Date: September 17, 2017
Speaker: Jim Stanley
Series: Discipled to Disciple
Text: Luke 13:10-17
So ought not this woman, being a daughter of Abraham, whom Satan has bound — think of it — for eighteen years, be loosed from this bond on the Sabbath? Luke 10:16
As I read this passage my first thought is “that is what a Sunday service should be like.” People come bent or even broken. They come with their needs and hurts; they come empty, hungry and thirsty. Maybe they have been beat up by the world all weak long. They come with nothing in their hands. They come needy.
They don’t come together to fix what is wrong or to figure out what to do next. They don’t come to learn how to pull themselves out of the mess they are in. They come to meet with the Living God. They come to love and be loved; to serve and be served by Him, to pour themselves out in worship and trust Him with all the things that have gone wrong. They come expectantly, fervently and longingly; they come replacing all their human effort with trust.
The Sabbath had more than one purpose but the primary one was that the people of God would take one day to stop working so they could rest in the rest in the presence of the One who never stops working. They would stop doing for themselves and acknowledge the one who gives every good and perfect gift.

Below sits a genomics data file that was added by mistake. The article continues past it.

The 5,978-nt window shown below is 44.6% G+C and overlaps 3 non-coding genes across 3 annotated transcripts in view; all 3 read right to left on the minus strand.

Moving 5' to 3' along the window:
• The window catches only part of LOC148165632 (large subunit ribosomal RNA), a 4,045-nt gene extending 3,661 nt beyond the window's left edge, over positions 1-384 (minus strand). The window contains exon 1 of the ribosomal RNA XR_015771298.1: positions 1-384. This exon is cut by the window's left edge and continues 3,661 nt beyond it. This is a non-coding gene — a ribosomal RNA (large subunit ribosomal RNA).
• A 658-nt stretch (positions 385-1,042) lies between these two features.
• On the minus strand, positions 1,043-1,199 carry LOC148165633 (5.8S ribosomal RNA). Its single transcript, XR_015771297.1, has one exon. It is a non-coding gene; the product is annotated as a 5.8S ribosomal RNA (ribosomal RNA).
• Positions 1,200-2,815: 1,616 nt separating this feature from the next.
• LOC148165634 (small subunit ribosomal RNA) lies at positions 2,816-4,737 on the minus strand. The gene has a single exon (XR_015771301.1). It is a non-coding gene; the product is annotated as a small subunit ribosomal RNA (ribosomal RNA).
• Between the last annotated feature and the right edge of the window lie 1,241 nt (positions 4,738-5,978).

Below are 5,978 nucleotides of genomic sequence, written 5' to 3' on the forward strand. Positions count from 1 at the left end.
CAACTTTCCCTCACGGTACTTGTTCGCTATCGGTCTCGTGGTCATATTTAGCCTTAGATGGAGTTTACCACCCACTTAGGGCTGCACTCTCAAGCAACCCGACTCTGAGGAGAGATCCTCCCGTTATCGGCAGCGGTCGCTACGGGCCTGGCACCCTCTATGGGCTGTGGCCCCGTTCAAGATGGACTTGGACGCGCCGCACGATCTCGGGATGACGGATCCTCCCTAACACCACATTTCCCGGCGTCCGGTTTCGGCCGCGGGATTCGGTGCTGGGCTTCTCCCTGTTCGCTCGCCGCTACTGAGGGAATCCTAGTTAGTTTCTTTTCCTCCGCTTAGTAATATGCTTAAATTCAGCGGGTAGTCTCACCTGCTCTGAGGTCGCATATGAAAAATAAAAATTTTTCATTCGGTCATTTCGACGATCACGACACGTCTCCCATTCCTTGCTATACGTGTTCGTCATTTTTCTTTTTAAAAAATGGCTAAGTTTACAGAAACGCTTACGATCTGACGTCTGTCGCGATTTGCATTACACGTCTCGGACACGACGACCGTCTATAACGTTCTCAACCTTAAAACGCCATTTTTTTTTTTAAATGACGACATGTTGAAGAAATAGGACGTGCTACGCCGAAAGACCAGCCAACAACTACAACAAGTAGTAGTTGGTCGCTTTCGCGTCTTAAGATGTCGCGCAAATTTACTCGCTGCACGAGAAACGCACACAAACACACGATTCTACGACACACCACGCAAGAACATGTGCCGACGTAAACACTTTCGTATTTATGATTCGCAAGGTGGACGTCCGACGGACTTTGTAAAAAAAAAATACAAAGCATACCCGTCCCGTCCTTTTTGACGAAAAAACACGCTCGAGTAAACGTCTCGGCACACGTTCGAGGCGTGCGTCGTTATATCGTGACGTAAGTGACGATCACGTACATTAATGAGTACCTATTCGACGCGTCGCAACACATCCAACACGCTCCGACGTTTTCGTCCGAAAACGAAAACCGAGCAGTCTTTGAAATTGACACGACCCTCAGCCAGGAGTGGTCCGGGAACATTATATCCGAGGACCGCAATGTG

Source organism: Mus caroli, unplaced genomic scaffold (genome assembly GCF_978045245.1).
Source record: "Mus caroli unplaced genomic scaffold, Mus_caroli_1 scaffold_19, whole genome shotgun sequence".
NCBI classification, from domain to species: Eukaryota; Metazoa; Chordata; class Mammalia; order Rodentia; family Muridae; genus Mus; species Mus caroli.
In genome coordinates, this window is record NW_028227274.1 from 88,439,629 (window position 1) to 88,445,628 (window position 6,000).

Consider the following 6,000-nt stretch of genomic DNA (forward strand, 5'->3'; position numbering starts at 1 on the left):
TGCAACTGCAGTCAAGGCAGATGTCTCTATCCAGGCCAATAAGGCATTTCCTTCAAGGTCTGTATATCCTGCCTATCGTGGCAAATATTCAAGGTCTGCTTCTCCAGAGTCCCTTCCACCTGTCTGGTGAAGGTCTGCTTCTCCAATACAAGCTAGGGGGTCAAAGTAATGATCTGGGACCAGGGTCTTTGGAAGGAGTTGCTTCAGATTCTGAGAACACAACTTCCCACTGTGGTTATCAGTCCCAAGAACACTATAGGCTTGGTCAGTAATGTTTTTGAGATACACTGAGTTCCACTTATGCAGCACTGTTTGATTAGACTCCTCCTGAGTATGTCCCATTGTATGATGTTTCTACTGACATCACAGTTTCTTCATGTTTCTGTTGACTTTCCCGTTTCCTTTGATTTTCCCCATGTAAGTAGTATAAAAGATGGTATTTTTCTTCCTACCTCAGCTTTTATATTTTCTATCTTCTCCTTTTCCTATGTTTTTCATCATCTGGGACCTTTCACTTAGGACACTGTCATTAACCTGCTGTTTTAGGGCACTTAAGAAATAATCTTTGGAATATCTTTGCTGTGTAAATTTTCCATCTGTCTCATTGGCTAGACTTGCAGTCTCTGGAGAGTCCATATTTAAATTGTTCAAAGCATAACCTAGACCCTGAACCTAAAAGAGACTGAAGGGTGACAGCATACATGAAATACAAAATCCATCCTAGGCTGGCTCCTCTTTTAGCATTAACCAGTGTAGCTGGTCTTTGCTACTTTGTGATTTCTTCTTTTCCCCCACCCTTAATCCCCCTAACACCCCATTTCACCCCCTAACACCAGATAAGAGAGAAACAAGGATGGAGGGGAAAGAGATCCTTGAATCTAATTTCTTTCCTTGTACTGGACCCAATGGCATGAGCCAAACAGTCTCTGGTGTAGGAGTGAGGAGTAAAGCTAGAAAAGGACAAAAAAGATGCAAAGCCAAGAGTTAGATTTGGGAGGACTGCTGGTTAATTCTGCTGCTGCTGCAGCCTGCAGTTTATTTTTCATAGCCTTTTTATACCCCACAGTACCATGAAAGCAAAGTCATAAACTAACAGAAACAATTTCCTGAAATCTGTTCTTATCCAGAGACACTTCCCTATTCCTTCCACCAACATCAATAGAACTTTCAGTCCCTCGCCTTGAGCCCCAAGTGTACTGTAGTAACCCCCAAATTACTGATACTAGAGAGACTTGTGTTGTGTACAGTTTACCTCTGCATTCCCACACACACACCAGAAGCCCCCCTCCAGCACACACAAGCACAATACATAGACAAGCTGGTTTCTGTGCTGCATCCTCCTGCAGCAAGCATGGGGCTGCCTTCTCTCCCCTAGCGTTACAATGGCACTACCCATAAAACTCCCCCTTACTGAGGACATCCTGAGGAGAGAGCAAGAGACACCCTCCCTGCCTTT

This is where the Pharisees had gone wrong with the Sabbath. They had turned it into something austere and dead. It was to be a day of denial not a day of abundance. It was a day of shutting down when God intended it to be a day of being open to Him and all His love, mercy and truth.
With all of their added rules and regulations, the Sabbath had become just one more day of self-effort to prove one’s worth before God. Instead of putting effort into what God required them to do, the leaders of Jesus day put all their effort into what they ought not to do to keep the Sabbath. They had turned the day when all the focus was to be on God into a day when all the focus was right back on them.
We in the church often struggle to understand the idea of the Sabbath today. Is there still one day to be set aside primarily for worship and rest before our God? Should we never work on a Sunday? What is meant in the book of Hebrew where we are told to make every effort to enter God’s rest?
One thing is clear, we are not Israel and we do not keep the Sabbath as a matter of law. It is also clear that rest is an attitude we should seek on a continual basis in our daily walk with Jesus. However, considering that the roots of the Sabbath go all the way back to creation, it is not wrong to think that God still recommends a cycle of work and rest for His people. The day of the week is not important; it’s a matter of liberty. But, the principle of setting a regular time to turn from our own efforts and spend time in the presence of the One who supplies all we need, is a valid one.
We would do well to consider as a pattern of weekly practice the words of Isaiah: “If you turn away your foot from the Sabbath, from doing your pleasure on My holy day, and call the Sabbath a delight, the holy day of the Lord honorable, and shall honor Him, not doing your own ways, nor finding your own pleasure, nor speaking your own words, then you shall delight yourself in the Lord; and I will cause you to ride on the high hills of the earth, and feed you with the heritage of Jacob your father. the mouth of the Lord has spoken” (Isaiah 58:13-14).